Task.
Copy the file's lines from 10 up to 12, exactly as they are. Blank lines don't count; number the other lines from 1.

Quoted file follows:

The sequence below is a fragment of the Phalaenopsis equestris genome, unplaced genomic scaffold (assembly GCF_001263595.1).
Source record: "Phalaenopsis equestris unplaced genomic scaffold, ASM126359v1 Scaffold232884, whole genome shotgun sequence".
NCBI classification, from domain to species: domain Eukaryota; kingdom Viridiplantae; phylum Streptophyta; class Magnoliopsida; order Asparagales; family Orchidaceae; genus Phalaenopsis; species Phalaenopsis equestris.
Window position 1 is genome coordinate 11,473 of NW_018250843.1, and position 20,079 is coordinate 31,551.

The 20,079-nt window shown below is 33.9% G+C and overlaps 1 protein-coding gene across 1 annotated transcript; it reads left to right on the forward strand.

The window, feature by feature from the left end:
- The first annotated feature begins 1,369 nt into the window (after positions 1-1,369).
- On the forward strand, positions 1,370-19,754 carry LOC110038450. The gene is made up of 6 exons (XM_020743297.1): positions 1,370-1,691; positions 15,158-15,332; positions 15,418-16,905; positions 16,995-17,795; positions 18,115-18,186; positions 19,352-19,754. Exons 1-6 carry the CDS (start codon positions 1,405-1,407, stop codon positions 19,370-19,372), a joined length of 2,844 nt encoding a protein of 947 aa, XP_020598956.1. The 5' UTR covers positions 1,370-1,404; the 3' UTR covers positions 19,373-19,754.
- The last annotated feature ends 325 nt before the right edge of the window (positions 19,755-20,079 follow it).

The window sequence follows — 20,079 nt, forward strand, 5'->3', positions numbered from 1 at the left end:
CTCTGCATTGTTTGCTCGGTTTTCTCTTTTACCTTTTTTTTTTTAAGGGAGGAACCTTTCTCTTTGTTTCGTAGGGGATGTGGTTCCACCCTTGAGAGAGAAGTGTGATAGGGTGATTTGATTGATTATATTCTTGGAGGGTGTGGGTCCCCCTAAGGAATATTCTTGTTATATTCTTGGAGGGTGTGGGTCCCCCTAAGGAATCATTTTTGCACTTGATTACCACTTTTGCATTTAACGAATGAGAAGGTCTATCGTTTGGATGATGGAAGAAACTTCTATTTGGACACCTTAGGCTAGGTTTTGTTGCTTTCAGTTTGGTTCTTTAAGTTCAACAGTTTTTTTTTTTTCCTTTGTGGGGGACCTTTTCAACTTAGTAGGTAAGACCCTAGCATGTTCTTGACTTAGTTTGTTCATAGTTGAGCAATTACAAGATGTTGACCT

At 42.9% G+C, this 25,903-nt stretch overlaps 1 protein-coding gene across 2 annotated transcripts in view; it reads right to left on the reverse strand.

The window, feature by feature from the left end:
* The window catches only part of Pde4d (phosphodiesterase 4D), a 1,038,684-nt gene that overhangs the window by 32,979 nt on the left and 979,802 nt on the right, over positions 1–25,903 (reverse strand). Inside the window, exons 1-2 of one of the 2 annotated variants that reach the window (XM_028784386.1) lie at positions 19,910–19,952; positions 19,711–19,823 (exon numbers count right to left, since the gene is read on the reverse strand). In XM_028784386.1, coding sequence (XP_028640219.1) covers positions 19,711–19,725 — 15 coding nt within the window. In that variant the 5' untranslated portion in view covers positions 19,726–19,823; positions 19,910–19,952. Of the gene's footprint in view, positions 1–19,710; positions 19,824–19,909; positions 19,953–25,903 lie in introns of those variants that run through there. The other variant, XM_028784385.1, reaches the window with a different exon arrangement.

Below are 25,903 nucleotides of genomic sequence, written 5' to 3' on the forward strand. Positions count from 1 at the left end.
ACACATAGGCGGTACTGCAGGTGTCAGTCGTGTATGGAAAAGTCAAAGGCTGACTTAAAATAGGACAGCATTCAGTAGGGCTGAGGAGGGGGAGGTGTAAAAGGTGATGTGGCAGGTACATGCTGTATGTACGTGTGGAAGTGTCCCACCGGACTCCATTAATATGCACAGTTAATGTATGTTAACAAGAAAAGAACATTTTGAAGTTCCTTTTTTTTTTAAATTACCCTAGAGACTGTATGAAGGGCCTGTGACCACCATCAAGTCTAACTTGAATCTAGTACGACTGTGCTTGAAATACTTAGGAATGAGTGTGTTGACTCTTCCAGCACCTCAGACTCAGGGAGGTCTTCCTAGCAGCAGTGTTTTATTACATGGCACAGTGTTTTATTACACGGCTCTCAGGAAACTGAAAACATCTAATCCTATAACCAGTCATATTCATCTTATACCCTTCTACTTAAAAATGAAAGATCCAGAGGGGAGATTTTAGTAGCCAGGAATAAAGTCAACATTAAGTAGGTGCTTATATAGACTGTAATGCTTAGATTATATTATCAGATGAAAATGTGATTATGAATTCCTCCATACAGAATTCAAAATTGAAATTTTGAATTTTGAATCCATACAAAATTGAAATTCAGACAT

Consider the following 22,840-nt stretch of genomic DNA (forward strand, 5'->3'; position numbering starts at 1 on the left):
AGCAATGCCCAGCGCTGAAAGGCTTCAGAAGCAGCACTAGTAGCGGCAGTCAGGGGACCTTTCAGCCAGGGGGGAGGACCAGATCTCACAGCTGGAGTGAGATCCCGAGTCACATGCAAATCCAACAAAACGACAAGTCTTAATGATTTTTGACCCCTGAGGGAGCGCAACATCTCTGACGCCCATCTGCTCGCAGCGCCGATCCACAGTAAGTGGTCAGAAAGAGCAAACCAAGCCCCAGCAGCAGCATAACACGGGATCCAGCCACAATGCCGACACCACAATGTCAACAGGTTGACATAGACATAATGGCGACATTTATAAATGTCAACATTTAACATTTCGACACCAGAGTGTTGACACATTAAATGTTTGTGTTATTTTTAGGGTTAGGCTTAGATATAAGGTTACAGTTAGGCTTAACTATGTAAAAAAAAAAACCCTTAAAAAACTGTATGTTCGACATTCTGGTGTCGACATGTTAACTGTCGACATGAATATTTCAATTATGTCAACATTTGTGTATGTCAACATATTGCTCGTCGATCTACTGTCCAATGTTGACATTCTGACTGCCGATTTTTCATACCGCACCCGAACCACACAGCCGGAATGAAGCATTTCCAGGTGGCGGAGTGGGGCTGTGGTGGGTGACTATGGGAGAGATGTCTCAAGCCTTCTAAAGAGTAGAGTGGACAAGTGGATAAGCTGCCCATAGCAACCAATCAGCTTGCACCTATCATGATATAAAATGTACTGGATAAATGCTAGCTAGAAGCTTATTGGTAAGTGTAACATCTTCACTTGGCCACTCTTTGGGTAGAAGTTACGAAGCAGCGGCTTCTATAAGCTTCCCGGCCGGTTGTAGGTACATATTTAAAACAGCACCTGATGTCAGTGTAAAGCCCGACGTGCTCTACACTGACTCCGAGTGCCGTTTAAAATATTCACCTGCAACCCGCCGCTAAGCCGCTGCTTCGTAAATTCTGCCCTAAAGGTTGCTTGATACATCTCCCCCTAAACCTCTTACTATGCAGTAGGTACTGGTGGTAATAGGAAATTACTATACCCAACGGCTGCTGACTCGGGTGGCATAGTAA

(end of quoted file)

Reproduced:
The window sequence follows — 20,079 nt, forward strand, 5'->3', positions numbered from 1 at the left end:
CTCTGCATTGTTTGCTCGGTTTTCTCTTTTACCTTTTTTTTTTTAAGGGAGGAACCTTTCTCTTTGTTTCGTAGGGGATGTGGTTCCACCCTTGAGAGAGAAGTGTGATAGGGTGATTTGATTGATTATATTCTTGGAGGGTGTGGGTCCCCCTAAGGAATATTCTTGTTATATTCTTGGAGGGTGTGGGTCCCCCTAAGGAATCATTTTTGCACTTGATTACCACTTTTGCATTTAACGAATGAGAAGGTCTATCGTTTGGATGATGGAAGAAACTTCTATTTGGACACCTTAGGCTAGGTTTTGTTGCTTTCAGTTTGGTTCTTTAAGTTCAACAGTTTTTTTTTTTTCCTTTGTGGGGGACCTTTTCAACTTAGTAGGTAAGACCCTAGCATGTTCTTGACTTAGTTTGTTCATAGTTGAGCAATTACAAGATGTTGACCT

At 42.9% G+C, this 25,903-nt stretch overlaps 1 protein-coding gene across 2 annotated transcripts in view; it reads right to left on the reverse strand.